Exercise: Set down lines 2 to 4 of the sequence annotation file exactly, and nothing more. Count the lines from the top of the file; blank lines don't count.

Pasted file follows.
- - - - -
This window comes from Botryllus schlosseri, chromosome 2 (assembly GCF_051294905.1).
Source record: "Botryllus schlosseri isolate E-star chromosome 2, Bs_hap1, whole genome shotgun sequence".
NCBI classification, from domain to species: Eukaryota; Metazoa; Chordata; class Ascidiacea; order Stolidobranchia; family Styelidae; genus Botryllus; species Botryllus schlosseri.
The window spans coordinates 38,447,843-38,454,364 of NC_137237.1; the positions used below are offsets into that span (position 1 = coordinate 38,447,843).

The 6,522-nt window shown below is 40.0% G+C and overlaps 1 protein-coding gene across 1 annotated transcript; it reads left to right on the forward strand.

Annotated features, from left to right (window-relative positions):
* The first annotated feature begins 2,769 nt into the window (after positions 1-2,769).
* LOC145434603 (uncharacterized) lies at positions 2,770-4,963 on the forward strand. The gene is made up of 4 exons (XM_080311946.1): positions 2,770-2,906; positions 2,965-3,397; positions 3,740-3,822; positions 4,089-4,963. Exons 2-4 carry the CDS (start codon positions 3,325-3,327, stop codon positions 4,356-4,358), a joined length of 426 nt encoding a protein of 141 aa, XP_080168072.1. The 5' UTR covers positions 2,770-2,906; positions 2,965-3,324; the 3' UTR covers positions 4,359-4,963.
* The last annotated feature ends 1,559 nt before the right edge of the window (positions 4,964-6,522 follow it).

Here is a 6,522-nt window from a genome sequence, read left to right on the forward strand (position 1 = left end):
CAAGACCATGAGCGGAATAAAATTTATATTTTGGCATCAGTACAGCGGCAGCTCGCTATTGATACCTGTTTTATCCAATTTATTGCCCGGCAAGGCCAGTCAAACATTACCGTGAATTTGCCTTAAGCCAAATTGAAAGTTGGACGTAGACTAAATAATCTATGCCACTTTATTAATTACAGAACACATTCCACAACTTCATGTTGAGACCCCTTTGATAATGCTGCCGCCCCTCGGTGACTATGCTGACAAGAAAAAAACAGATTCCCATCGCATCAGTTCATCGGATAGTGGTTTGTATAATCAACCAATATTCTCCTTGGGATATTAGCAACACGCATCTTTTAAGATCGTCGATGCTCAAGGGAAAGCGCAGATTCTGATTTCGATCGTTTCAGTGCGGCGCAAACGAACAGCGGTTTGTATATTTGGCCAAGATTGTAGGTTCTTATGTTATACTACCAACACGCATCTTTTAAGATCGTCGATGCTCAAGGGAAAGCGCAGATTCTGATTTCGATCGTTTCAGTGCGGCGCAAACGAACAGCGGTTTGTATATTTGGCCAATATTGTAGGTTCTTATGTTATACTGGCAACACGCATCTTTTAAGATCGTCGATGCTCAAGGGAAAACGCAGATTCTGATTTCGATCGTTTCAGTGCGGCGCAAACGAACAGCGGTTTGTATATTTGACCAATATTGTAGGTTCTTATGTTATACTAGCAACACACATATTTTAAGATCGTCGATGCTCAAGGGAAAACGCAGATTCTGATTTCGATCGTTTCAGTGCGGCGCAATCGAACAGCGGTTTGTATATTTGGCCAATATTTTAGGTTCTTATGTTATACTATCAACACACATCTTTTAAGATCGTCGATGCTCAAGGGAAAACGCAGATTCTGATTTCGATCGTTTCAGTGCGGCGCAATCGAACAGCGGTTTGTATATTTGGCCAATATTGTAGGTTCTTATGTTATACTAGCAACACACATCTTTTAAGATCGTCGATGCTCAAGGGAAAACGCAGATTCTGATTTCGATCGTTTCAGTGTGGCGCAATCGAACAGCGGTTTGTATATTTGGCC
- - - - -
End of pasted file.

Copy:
Source record: "Botryllus schlosseri isolate E-star chromosome 2, Bs_hap1, whole genome shotgun sequence".
NCBI classification, from domain to species: Eukaryota; Metazoa; Chordata; class Ascidiacea; order Stolidobranchia; family Styelidae; genus Botryllus; species Botryllus schlosseri.
The window spans coordinates 38,447,843-38,454,364 of NC_137237.1; the positions used below are offsets into that span (position 1 = coordinate 38,447,843).